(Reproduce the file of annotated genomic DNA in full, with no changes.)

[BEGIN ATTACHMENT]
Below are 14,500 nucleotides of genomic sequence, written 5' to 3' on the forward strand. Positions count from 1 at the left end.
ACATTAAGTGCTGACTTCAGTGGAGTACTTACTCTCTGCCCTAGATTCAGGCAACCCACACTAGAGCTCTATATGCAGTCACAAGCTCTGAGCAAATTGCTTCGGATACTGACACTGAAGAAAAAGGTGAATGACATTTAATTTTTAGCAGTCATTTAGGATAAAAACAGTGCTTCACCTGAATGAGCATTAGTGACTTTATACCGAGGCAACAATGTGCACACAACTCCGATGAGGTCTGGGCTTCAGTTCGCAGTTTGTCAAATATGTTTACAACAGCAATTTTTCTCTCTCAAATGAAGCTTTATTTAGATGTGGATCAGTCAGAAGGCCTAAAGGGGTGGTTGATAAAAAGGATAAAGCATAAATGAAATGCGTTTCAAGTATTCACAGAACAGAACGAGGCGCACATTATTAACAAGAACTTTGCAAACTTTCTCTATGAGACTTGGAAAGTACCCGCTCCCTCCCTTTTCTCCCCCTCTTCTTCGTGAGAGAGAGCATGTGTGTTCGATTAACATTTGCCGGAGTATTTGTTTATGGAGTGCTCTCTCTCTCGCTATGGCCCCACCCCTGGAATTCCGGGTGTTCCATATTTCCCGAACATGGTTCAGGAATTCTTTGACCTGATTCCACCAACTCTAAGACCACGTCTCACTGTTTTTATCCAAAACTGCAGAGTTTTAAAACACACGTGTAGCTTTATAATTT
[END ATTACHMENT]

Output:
Below are 14,500 nucleotides of genomic sequence, written 5' to 3' on the forward strand. Positions count from 1 at the left end.
ACATTAAGTGCTGACTTCAGTGGAGTACTTACTCTCTGCCCTAGATTCAGGCAACCCACACTAGAGCTCTATATGCAGTCACAAGCTCTGAGCAAATTGCTTCGGATACTGACACTGAAGAAAAAGGTGAATGACATTTAATTTTTAGCAGTCATTTAGGATAAAAACAGTGCTTCACCTGAATGAGCATTAGTGACTTTATACCGAGGCAACAATGTGCACACAACTCCGATGAGGTCTGGGCTTCAGTTCGCAGTTTGTCAAATATGTTTACAACAGCAATTTTTCTCTCTCAAATGAAGCTTTATTTAGATGTGGATCAGTCAGAAGGCCTAAAGGGGTGGTTGATAAAAAGGATAAAGCATAAATGAAATGCGTTTCAAGTATTCACAGAACAGAACGAGGCGCACATTATTAACAAGAACTTTGCAAACTTTCTCTATGAGACTTGGAAAGTACCCGCTCCCTCCCTTTTCTCCCCCTCTTCTTCGTGAGAGAGAGCATGTGTGTTCGATTAACATTTGCCGGAGTATTTGTTTATGGAGTGCTCTCTCTCTCGCTATGGCCCCACCCCTGGAATTCCGGGTGTTCCATATTTCCCGAACATGGTTCAGGAATTCTTTGACCTGATTCCACCAACTCTAAGACCACGTCTCACTGTTTTTATCCAAAACTGCAGAGTTTTAAAACACACGTGTAGCTTTATAATTT